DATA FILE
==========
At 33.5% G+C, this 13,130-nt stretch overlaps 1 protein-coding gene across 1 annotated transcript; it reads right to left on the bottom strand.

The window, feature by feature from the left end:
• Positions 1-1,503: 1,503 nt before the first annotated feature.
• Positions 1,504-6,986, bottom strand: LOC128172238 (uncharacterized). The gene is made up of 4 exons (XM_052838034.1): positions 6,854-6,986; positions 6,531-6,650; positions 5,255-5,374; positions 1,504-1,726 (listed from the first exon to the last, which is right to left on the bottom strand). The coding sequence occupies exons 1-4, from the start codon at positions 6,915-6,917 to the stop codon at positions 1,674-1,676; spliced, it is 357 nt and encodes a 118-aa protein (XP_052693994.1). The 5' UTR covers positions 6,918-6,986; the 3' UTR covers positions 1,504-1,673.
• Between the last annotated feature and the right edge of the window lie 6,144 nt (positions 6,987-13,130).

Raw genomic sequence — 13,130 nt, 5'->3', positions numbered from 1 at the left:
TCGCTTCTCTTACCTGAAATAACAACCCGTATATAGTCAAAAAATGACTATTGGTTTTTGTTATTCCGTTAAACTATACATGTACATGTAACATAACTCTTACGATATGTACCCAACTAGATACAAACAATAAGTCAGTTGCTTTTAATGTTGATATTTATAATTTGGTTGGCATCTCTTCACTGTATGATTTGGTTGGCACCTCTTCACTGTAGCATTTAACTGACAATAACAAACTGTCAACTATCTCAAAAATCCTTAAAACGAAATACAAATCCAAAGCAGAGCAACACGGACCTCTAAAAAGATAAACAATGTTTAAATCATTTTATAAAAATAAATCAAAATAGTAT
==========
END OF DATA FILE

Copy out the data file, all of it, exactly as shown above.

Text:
At 33.5% G+C, this 13,130-nt stretch overlaps 1 protein-coding gene across 1 annotated transcript; it reads right to left on the bottom strand.

The window, feature by feature from the left end:
• Positions 1-1,503: 1,503 nt before the first annotated feature.
• Positions 1,504-6,986, bottom strand: LOC128172238 (uncharacterized). The gene is made up of 4 exons (XM_052838034.1): positions 6,854-6,986; positions 6,531-6,650; positions 5,255-5,374; positions 1,504-1,726 (listed from the first exon to the last, which is right to left on the bottom strand). The coding sequence occupies exons 1-4, from the start codon at positions 6,915-6,917 to the stop codon at positions 1,674-1,676; spliced, it is 357 nt and encodes a 118-aa protein (XP_052693994.1). The 5' UTR covers positions 6,918-6,986; the 3' UTR covers positions 1,504-1,673.
• Between the last annotated feature and the right edge of the window lie 6,144 nt (positions 6,987-13,130).

Raw genomic sequence — 13,130 nt, 5'->3', positions numbered from 1 at the left:
TCGCTTCTCTTACCTGAAATAACAACCCGTATATAGTCAAAAAATGACTATTGGTTTTTGTTATTCCGTTAAACTATACATGTACATGTAACATAACTCTTACGATATGTACCCAACTAGATACAAACAATAAGTCAGTTGCTTTTAATGTTGATATTTATAATTTGGTTGGCATCTCTTCACTGTATGATTTGGTTGGCACCTCTTCACTGTAGCATTTAACTGACAATAACAAACTGTCAACTATCTCAAAAATCCTTAAAACGAAATACAAATCCAAAGCAGAGCAACACGGACCTCTAAAAAGATAAACAATGTTTAAATCATTTTATAAAAATAAATCAAAATAGTAT